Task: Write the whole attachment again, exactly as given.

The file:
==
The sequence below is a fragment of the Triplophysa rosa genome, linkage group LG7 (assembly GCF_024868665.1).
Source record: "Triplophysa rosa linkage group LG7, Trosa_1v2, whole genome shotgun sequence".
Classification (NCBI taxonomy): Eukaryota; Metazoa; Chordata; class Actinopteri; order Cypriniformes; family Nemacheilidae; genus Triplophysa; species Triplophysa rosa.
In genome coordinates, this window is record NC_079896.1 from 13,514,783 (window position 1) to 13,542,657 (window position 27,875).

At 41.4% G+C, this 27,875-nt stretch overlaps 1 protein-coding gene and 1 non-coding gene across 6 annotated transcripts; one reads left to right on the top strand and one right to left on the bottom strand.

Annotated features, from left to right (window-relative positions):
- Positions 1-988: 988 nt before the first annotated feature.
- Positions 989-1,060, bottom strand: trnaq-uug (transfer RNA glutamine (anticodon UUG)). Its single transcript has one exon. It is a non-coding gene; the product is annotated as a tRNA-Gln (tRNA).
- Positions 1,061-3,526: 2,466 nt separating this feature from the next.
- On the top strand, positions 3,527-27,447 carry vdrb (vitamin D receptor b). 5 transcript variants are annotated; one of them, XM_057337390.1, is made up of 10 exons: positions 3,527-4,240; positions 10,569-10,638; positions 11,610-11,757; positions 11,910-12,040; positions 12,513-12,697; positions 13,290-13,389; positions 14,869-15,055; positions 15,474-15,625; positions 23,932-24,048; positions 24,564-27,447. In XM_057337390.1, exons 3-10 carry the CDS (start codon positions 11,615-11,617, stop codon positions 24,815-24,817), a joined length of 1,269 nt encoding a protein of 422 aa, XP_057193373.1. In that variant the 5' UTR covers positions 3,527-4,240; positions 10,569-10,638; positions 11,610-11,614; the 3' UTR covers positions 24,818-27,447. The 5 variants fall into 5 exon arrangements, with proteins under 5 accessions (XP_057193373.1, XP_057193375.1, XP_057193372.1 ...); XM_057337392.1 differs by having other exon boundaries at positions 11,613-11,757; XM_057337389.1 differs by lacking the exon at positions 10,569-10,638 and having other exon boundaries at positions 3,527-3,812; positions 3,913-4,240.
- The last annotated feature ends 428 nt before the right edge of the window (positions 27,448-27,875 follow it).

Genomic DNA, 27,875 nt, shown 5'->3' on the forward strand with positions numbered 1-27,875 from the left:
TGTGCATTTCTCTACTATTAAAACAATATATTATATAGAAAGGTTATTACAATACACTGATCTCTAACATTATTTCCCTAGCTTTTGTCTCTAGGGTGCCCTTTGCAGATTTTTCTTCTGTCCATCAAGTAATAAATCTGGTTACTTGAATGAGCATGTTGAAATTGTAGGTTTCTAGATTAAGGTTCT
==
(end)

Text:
The sequence below is a fragment of the Triplophysa rosa genome, linkage group LG7 (assembly GCF_024868665.1).
Source record: "Triplophysa rosa linkage group LG7, Trosa_1v2, whole genome shotgun sequence".
Classification (NCBI taxonomy): Eukaryota; Metazoa; Chordata; class Actinopteri; order Cypriniformes; family Nemacheilidae; genus Triplophysa; species Triplophysa rosa.
In genome coordinates, this window is record NC_079896.1 from 13,514,783 (window position 1) to 13,542,657 (window position 27,875).

At 41.4% G+C, this 27,875-nt stretch overlaps 1 protein-coding gene and 1 non-coding gene across 6 annotated transcripts; one reads left to right on the top strand and one right to left on the bottom strand.

Annotated features, from left to right (window-relative positions):
- Positions 1-988: 988 nt before the first annotated feature.
- Positions 989-1,060, bottom strand: trnaq-uug (transfer RNA glutamine (anticodon UUG)). Its single transcript has one exon. It is a non-coding gene; the product is annotated as a tRNA-Gln (tRNA).
- Positions 1,061-3,526: 2,466 nt separating this feature from the next.
- On the top strand, positions 3,527-27,447 carry vdrb (vitamin D receptor b). 5 transcript variants are annotated; one of them, XM_057337390.1, is made up of 10 exons: positions 3,527-4,240; positions 10,569-10,638; positions 11,610-11,757; positions 11,910-12,040; positions 12,513-12,697; positions 13,290-13,389; positions 14,869-15,055; positions 15,474-15,625; positions 23,932-24,048; positions 24,564-27,447. In XM_057337390.1, exons 3-10 carry the CDS (start codon positions 11,615-11,617, stop codon positions 24,815-24,817), a joined length of 1,269 nt encoding a protein of 422 aa, XP_057193373.1. In that variant the 5' UTR covers positions 3,527-4,240; positions 10,569-10,638; positions 11,610-11,614; the 3' UTR covers positions 24,818-27,447. The 5 variants fall into 5 exon arrangements, with proteins under 5 accessions (XP_057193373.1, XP_057193375.1, XP_057193372.1 ...); XM_057337392.1 differs by having other exon boundaries at positions 11,613-11,757; XM_057337389.1 differs by lacking the exon at positions 10,569-10,638 and having other exon boundaries at positions 3,527-3,812; positions 3,913-4,240.
- The last annotated feature ends 428 nt before the right edge of the window (positions 27,448-27,875 follow it).

Genomic DNA, 27,875 nt, shown 5'->3' on the forward strand with positions numbered 1-27,875 from the left:
TGTGCATTTCTCTACTATTAAAACAATATATTATATAGAAAGGTTATTACAATACACTGATCTCTAACATTATTTCCCTAGCTTTTGTCTCTAGGGTGCCCTTTGCAGATTTTTCTTCTGTCCATCAAGTAATAAATCTGGTTACTTGAATGAGCATGTTGAAATTGTAGGTTTCTAGATTAAGGTTCT